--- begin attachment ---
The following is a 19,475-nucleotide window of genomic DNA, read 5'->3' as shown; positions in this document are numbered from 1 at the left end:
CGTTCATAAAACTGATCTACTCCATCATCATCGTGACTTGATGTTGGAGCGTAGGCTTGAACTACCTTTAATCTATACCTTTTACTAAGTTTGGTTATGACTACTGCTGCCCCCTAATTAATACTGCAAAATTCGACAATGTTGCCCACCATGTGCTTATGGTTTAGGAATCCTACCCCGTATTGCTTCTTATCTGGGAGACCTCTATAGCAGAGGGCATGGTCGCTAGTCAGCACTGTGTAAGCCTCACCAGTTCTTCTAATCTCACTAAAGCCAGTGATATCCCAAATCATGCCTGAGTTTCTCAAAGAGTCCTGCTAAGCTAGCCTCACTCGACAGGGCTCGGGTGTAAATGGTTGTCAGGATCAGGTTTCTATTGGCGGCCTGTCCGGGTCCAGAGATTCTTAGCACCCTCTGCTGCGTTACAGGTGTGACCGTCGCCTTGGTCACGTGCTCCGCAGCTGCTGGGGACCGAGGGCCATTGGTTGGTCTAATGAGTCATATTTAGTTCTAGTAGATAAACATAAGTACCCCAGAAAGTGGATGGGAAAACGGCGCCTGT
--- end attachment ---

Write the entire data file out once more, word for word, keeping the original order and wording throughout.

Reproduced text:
The following is a 19,475-nucleotide window of genomic DNA, read 5'->3' as shown; positions in this document are numbered from 1 at the left end:
CGTTCATAAAACTGATCTACTCCATCATCATCGTGACTTGATGTTGGAGCGTAGGCTTGAACTACCTTTAATCTATACCTTTTACTAAGTTTGGTTATGACTACTGCTGCCCCCTAATTAATACTGCAAAATTCGACAATGTTGCCCACCATGTGCTTATGGTTTAGGAATCCTACCCCGTATTGCTTCTTATCTGGGAGACCTCTATAGCAGAGGGCATGGTCGCTAGTCAGCACTGTGTAAGCCTCACCAGTTCTTCTAATCTCACTAAAGCCAGTGATATCCCAAATCATGCCTGAGTTTCTCAAAGAGTCCTGCTAAGCTAGCCTCACTCGACAGGGCTCGGGTGTAAATGGTTGTCAGGATCAGGTTTCTATTGGCGGCCTGTCCGGGTCCAGAGATTCTTAGCACCCTCTGCTGCGTTACAGGTGTGACCGTCGCCTTGGTCACGTGCTCCGCAGCTGCTGGGGACCGAGGGCCATTGGTTGGTCTAATGAGTCATATTTAGTTCTAGTAGATAAACATAAGTACCCCAGAAAGTGGATGGGAAAACGGCGCCTGT